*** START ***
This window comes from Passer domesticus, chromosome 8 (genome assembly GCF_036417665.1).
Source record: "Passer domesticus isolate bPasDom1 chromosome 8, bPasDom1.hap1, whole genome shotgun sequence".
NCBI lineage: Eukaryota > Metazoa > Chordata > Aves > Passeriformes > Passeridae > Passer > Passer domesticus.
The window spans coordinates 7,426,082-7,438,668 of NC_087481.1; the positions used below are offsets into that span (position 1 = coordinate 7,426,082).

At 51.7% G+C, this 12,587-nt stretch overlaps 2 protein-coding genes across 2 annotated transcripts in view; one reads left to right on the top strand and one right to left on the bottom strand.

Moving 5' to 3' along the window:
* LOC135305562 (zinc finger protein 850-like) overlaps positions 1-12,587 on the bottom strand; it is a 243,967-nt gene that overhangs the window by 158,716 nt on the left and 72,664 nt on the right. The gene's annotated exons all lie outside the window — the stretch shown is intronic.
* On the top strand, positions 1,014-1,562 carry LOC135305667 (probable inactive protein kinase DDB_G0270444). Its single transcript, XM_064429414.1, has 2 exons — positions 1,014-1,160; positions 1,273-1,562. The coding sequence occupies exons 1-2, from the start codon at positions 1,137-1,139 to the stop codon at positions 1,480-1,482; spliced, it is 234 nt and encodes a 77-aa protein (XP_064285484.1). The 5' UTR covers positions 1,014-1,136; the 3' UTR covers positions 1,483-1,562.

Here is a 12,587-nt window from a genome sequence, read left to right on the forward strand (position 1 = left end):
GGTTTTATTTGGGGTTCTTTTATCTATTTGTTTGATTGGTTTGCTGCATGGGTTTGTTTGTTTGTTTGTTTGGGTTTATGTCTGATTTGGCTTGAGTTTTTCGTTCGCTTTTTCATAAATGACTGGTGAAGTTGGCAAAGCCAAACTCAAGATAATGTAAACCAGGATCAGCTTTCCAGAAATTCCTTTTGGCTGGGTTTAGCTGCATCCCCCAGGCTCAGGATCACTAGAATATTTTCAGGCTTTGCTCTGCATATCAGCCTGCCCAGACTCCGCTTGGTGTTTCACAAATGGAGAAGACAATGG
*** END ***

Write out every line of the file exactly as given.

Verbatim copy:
This window comes from Passer domesticus, chromosome 8 (genome assembly GCF_036417665.1).
Source record: "Passer domesticus isolate bPasDom1 chromosome 8, bPasDom1.hap1, whole genome shotgun sequence".
NCBI lineage: Eukaryota > Metazoa > Chordata > Aves > Passeriformes > Passeridae > Passer > Passer domesticus.
The window spans coordinates 7,426,082-7,438,668 of NC_087481.1; the positions used below are offsets into that span (position 1 = coordinate 7,426,082).

At 51.7% G+C, this 12,587-nt stretch overlaps 2 protein-coding genes across 2 annotated transcripts in view; one reads left to right on the top strand and one right to left on the bottom strand.

Moving 5' to 3' along the window:
* LOC135305562 (zinc finger protein 850-like) overlaps positions 1-12,587 on the bottom strand; it is a 243,967-nt gene that overhangs the window by 158,716 nt on the left and 72,664 nt on the right. The gene's annotated exons all lie outside the window — the stretch shown is intronic.
* On the top strand, positions 1,014-1,562 carry LOC135305667 (probable inactive protein kinase DDB_G0270444). Its single transcript, XM_064429414.1, has 2 exons — positions 1,014-1,160; positions 1,273-1,562. The coding sequence occupies exons 1-2, from the start codon at positions 1,137-1,139 to the stop codon at positions 1,480-1,482; spliced, it is 234 nt and encodes a 77-aa protein (XP_064285484.1). The 5' UTR covers positions 1,014-1,136; the 3' UTR covers positions 1,483-1,562.

Here is a 12,587-nt window from a genome sequence, read left to right on the forward strand (position 1 = left end):
GGTTTTATTTGGGGTTCTTTTATCTATTTGTTTGATTGGTTTGCTGCATGGGTTTGTTTGTTTGTTTGTTTGGGTTTATGTCTGATTTGGCTTGAGTTTTTCGTTCGCTTTTTCATAAATGACTGGTGAAGTTGGCAAAGCCAAACTCAAGATAATGTAAACCAGGATCAGCTTTCCAGAAATTCCTTTTGGCTGGGTTTAGCTGCATCCCCCAGGCTCAGGATCACTAGAATATTTTCAGGCTTTGCTCTGCATATCAGCCTGCCCAGACTCCGCTTGGTGTTTCACAAATGGAGAAGACAATGG